How to make people like you – virtually
Zoom meetings could be used to grow a connection and build ideas. It's important to be fully present.
SIMILAR ARTICLES & IDEAS:
Virtual communication often lacks the nonverbal clues we notice with in-person conversations.
To compensate, we often make assumptions or jump to conclusions that can cause harm to our work...
Instead of acting on your assumptions, go to the facts. Understanding the individual styles of employees can also give interactions more context and help avoid misunderstandings.
To avoid unnecessary conflict, it is essential to understand the nuances of colleagues and how they work.
Accept that others may not work and communicate the same way you do. If you see someone looking to the side during a video conference, instead of thinking they are not paying attention, understand that they may really be taking notes. Another person may want to spend time on a connection before they engage with the content.
Every word you use while working expresses something about your personal brand, your confidence, state of mind, authority and knowledge. The verbs that we put in sentences are key to our ima...
We use "I think: often while at work, but it's a dysfunctional addition to a start of a sentence, that while ok to use occasionally in trivial situations, is to be avoided in meetings or one-on-ones.
Try replacing it with "I'm confident".
When we use "I need" at the start of a sentence it sounds like pleading rather than empowered. It makes us sound needy.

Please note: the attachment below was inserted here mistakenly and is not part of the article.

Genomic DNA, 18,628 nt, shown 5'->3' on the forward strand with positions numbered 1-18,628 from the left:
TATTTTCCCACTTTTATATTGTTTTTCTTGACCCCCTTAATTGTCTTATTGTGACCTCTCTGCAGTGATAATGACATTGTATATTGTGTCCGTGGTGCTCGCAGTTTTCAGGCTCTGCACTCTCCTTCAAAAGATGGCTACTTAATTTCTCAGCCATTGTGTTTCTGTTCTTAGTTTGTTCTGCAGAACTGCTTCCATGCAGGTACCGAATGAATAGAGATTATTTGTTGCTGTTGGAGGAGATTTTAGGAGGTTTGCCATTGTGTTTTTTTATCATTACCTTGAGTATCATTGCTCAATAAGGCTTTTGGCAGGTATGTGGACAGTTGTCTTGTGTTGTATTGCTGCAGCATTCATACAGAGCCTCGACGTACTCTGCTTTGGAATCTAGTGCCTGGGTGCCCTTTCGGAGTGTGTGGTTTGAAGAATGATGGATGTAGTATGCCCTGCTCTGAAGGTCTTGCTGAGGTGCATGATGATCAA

Swap "I need" with "Please" to sound polite and confident.
The secret to connecting with someone is to simply copy their body language. Linguistic mirroring, where you mimic someone's communication style, can also make...
If you present something in a way that the other person is used to hearing, it's easier for them to process the essence of that argument.
A study that looked at the legal profession and how linguistic mirroring could help lawyers get on the good side of judges found that if the legal teams more closely mirrored a judge's preferred writing style in documents, their chance of winning went up by 25%.
To use linguistic mirroring effectively, pay attention to how people ask their questions, and notice what pieces of presentations they find compelling. In writing, observe how your colleagues compose an email, memos, or a chat, and match the form and sentiment.
The rewards of observation and application can result in sealing a deal with a client, impressing the right executive, or building mutually beneficial relationships with people in your organisation.